Blaby’s second Beat the Street game gets people moving – despite lockdown


Blaby District’s recent Beat the Street game is being hailed as a success after a new report shows improvements in activity levels for adults and children across the borough.

The game returned to Blaby District for a second time and was due to take place from 26th February to 8th April. Unfortunately, it had to be ended early on 23rd March, owing to the global Covid 19 pandemic.

Beat the Street is designed to increase physical activity levels across a community and to connect individuals with their local environment. It has taken place in more than 100 towns and cities across the UK and beyond and supports long term behaviour change by making physical activity an enjoyable, integral part of everyday life.

The free initiative saw special sensors called Beat Boxes placed on lampposts around Blaby District during the game. Participants walked, cycled and ran between these to score points for their school or workplace teams. As well as encouraging people to get more active, one of the aims of the initiative was to encourage people to consider active travel and to ditch the car and travel to work by bike or on foot.

A new report produced by Intelligent Health, the company that delivers Beat the Street, has shown that players became more physically active as a result of taking part, helping improve the health of people across Blaby District and beyond.

A total of 9,461 people — nearly 10% of the population — signed up and together walked, cycled, scooted, ran and wheeled 83,500 miles. All twenty-seven primary schools took part and 15 community teams signed up.

Participants were surveyed at the start of the game and immediately after to see if their activity habits had changed, taking lockdown into consideration. A total of 2,864 participants registered their cards at the beginning of the game, and 358 participants completed the exit survey at the end. Prior to the start of the game, 24% of adult respondents in Blaby District were physically inactive — that is, they did less than 30 minutes of physical activity per week and 20% of children were inactive (less than 30 minutes of physical activity every day).

After the Beat the Street game, there was a 13% increase in adults achieving the recommended levels of activity and an 19% increase in children. The report also shows 76% of inactive adults becoming active and a 13% increase in the proportion of adults achieving 150+ minutes of activity. Other key results from the report include a significant increase in feelings of anxiety, caused by Covid 19 and lockdown measures.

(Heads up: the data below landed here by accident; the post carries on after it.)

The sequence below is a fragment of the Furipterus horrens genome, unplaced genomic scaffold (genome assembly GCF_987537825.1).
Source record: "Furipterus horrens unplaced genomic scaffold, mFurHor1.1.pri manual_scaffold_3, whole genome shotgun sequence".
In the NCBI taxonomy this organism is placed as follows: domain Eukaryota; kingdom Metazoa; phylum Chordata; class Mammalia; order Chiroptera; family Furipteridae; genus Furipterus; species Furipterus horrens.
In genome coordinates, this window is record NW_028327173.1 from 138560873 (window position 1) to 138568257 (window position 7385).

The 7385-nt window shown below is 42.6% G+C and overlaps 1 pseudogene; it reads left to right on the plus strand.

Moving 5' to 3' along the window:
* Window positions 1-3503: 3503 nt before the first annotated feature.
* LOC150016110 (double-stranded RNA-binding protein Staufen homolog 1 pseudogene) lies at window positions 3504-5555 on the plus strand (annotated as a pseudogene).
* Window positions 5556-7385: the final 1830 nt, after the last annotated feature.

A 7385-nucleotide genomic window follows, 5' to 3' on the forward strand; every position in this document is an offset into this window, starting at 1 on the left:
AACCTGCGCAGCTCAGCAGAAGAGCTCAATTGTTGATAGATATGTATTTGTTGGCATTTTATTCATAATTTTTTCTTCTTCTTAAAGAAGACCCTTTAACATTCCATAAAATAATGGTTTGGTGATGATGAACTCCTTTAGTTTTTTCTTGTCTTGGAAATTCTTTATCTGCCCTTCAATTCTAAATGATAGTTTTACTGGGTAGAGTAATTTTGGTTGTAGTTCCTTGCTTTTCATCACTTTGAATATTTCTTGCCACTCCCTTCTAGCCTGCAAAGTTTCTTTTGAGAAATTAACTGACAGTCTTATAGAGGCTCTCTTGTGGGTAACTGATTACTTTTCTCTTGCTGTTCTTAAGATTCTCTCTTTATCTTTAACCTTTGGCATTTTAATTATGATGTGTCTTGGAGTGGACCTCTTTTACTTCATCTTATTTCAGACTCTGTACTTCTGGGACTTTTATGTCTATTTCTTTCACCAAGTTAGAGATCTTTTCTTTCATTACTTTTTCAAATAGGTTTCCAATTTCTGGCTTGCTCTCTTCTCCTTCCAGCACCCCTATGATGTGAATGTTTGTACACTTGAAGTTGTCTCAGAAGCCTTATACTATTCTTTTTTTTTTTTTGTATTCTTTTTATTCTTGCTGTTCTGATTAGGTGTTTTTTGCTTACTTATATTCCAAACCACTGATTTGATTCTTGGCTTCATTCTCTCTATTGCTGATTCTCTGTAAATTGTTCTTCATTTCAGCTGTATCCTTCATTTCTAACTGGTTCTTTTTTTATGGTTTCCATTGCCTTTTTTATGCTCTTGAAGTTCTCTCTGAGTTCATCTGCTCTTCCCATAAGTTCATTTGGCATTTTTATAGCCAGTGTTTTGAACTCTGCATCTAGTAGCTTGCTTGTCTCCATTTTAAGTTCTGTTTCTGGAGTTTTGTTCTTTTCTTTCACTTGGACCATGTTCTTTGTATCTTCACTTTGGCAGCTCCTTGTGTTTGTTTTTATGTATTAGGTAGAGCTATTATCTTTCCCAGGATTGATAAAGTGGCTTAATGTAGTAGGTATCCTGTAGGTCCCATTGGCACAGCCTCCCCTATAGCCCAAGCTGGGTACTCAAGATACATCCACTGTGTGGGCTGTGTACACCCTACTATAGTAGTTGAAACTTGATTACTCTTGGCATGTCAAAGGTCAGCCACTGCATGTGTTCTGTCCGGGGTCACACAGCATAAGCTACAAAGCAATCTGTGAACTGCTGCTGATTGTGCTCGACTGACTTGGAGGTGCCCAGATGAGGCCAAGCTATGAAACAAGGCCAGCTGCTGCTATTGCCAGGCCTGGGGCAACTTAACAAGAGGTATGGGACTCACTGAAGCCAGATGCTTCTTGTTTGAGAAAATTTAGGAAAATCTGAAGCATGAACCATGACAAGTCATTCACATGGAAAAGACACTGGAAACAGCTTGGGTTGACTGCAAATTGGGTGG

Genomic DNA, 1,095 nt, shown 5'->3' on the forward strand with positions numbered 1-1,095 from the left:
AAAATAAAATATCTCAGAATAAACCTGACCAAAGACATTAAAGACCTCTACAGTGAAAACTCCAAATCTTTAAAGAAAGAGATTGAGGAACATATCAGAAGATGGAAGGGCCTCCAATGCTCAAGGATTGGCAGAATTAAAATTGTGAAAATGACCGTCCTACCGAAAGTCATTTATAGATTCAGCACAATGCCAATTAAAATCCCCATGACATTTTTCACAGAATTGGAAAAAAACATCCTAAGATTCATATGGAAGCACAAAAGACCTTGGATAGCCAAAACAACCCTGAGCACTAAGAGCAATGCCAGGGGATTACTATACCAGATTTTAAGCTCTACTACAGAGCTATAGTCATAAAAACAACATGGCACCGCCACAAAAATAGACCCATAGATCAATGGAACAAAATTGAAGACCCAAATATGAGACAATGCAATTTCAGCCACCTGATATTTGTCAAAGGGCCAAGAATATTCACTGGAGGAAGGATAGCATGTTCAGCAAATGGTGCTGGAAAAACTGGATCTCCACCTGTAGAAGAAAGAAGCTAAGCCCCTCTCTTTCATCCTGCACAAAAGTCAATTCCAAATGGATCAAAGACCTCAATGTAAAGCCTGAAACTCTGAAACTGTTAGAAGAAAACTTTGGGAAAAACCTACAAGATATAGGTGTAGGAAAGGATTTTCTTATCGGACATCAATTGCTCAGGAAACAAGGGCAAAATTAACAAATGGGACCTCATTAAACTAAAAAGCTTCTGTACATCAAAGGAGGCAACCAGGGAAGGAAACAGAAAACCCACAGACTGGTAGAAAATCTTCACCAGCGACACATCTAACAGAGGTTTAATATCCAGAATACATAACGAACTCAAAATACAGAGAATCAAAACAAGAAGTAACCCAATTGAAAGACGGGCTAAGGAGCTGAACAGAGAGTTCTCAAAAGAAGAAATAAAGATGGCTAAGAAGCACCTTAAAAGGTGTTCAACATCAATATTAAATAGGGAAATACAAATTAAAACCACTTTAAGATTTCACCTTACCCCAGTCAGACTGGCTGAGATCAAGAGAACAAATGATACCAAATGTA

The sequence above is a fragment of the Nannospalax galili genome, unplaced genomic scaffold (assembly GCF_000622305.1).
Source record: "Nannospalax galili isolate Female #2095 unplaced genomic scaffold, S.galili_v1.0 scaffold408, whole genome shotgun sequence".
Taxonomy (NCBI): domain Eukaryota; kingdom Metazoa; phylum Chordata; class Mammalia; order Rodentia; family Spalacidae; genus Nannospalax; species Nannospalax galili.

Most noticeably, there was a huge shift in behaviour for adults that engaged with the canal and river pathways throughout the scheme. For these people, following Beat the Street, there was a 24% decrease in the proportion of adults reporting being inactive and a 25% increase in the proportion achieving 150+ minutes of activity per week.

Feedback for the game as a whole was effusive and positive, with many players reporting that Beat the Street had helped encourage them to walk or cycle more often, visit new places and spend more time with their friends and family.

“I did a lot more walking and generally felt fitter and healthier for it. I socialised with a wider range of people, which I enjoyed, and I also felt that the scheme promoted community spirit and working together as a village to achieve a common goal.”

Children reported that the game had brought the family together to spend time doing exercise.

“Loved being high on the leader board and it made me bike more and scoot more”.

Bethan Elliott, head of PE at Greenfield Primary School, the school team that travelled the furthest, said: “As a school and more importantly utilising the wider community, we have embraced this healthy initiative. Children and their family members have shown amazing enthusiasm and understood the health benefits (mentally and physically) that walking, cycling, running and any other forms of exercise can impart upon them.”


Darren Farish, Sport and Physical Activity Team Leader from Blaby District Council, added: “Although the game ended early, it did encourage people to incorporate healthy lifestyle changes such as walking to school or cycling to work.”

Liz Fleuty, community engagement manager for the Canal & River Trust, added: “We’re delighted to see the impact of the Beat the Street game, particularly the clear results showing that people who spent time by the water were able to incorporate physical activity into their lifestyles.

“With research showing that time spent by the water can help us to feel happier and healthier, the canal offers everyone a great place to improve their physical and mental health. In the current lockdown our canals can still be an important lifeline for people but only if we use them responsibly and so we’re asking people to stay local, observe social distancing and avoid stretches with moored boats.”

Once lockdown was in force, organisers of the game switched their focus to #BeatTheBug which reinforced the importance of staying active to strengthen your body’s immune system, with a weekly newsletter for Beat the Street participants containing health advice and suggestions for family activities.

Participants will be invited to take part in another Beat the Street survey in July to assess the impact of the game six months on.

Beat the Street Blaby District is delivered by Intelligent Health in partnership with Blaby District Council, Choose How You Move and Canal and River Trust and uses a £3.3 million National Lottery funding grant from Sport England.




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